CHICAGO - From sandbagging to small-business lending, midwestern community bankers are furiously coping with the floods that have engulfed their customers and, in some cases, even bank buildings and branches.
Up and down the swollen Mississippi, bankers have been rolling up their sleeves to do the most direct type of community service, bailing out borrowers' basements, moving furniture, and distributing food and water to the needy.
"Everyone at the bank has had to leave their duties at one time or another to shovel sand, haul bails of hay, and reinforce the levees," said Paul Pogue, president of North Adams State Bank of Ursa, Ill.
Billions in Damage
Losses from the torrential rains and flooding are estimated to top $2 billion and may go as high as $5 billion, most related to lost or unplanted crops. President Clinton asked Congress to appropriate $2.5 billion in aid.
Regulators are encouraging lenders to assist in rebuilding their communities. The Office of Thrift Supervision issued a forbearance order Wednesday for thrifts in eight states, and the other regulatory agencies are drafting similar relief guidelines.
In the meantime, many bankers are offering emergency low-interest loans to help customers cope.
The lowa Bankers Association has set up a referral program to help connect borrowers with low-interest loans and other assistance. In that disaster-stricken state, more than 36 banks have crafted emergency flood-relief loans with interest rates as low as 4%.
Larger regionals, from the Marquette Banks of Minnesota to Boatmen's National in St. Louis, have developed well-publicized aid programs. Boatmen's on Thursday announced a plan that includes expedited processing of loan applications, discounted rates, and deferred repayments on many consumer and commercial loans.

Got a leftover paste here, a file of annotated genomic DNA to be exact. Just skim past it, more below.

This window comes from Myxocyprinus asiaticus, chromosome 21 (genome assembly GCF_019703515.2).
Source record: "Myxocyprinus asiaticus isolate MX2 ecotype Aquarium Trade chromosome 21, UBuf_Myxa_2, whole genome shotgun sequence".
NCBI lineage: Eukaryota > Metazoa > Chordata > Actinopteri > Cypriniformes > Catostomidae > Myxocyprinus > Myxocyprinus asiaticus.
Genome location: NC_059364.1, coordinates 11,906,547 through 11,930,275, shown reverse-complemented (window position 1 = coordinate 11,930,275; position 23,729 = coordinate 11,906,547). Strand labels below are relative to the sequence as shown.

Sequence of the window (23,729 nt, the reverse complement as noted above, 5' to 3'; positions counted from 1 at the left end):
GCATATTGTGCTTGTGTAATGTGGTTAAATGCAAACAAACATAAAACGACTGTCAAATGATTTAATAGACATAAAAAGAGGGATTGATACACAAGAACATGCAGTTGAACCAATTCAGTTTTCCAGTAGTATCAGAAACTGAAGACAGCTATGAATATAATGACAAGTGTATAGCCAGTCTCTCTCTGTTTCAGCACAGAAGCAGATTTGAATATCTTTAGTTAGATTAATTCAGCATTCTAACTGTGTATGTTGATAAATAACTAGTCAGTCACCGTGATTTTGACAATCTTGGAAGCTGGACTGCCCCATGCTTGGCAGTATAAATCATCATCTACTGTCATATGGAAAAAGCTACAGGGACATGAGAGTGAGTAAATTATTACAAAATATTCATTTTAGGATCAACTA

"Banks are trying to loosen up loans to give people some cash in their pockets," said Richard Goodson, president of the lowa League of Savings Institutions.
Five-Year Loans at 5%
In addition to running sump Pumps and shoveling, Daryl Barklow, president of East Dubuque (Ill.) Savings Bank, has been offering 5% five-year loans to residents of his river town. So far he's had five applications and 20 inquiries.
"A lot of people have water in their basements and have lost their furnaces, heaters, washers, and dryers," said Mr. Barklow.
Other banks are allowing more time for loan repayments and waiving some service fees.
"On a case-by-case basis we will exercise leniency and eliminate service charges until borrowers get back on their feet," said Dick Schroeder, a vice president at Iowa State Savings Bank, Clinton.
Calls for Volunteers
State banking groups affiliated with the Independent Bankers Association of America are encouraging lenders in areas unaffected by the floods to volunteer their services. The bankers are asked to help victims fill out Small Business Administration paperwork at relief centers. After less than a day's notice, the Community Bankers Association of Illinois signed up three volunteers, and more are expected.
"Everybody in town is helping out in whatever way they can," said Louie McLelland, executive vice president of Town and Country Bank of Quincy, Ill.
Quincy is one of several towns along the Mississippi that depends on workers from Missouri and frets about the possibility that the remaining bridge outside of St. Louis that connects the two states will be closed down.
New Meaning to |Full Service'
Many bankers have had to lend more than just their underwriting skills to soggy citizens.
In Hannibal, Mo., MCM Savings has been functioning more like a restaurant than a bank. The thrift has been preparing 150 lunches for national guardsmen and volunteers, and its employees baked 180 bags of cookies for hungry relief workers.
Palmyra Savings and Building Association used its parking lot to fill sandbags to bolster a levee in the nearby village of Canton. Employees pitched in to fill more than 2,000 bags.
Banks further from the front lines have launched fund-raising and relief drives to help their waterlogged cousins. In fact, the Illinois Bankers Association said it received calls from a bank in Homestead, Fla. - which was hit hard by Hurricane Andrew - offering advice on how to handle the disaster.
Home Federal Savings Association in St. Louis is allowing employees to dress casually - if they pay a $5 fee, which the bank will match and donate to relief efforts.
The lobby of First Federal Savings and Loan of Kansas City is crowded with piles of blankets, canned corn, and other supplies donated by employees.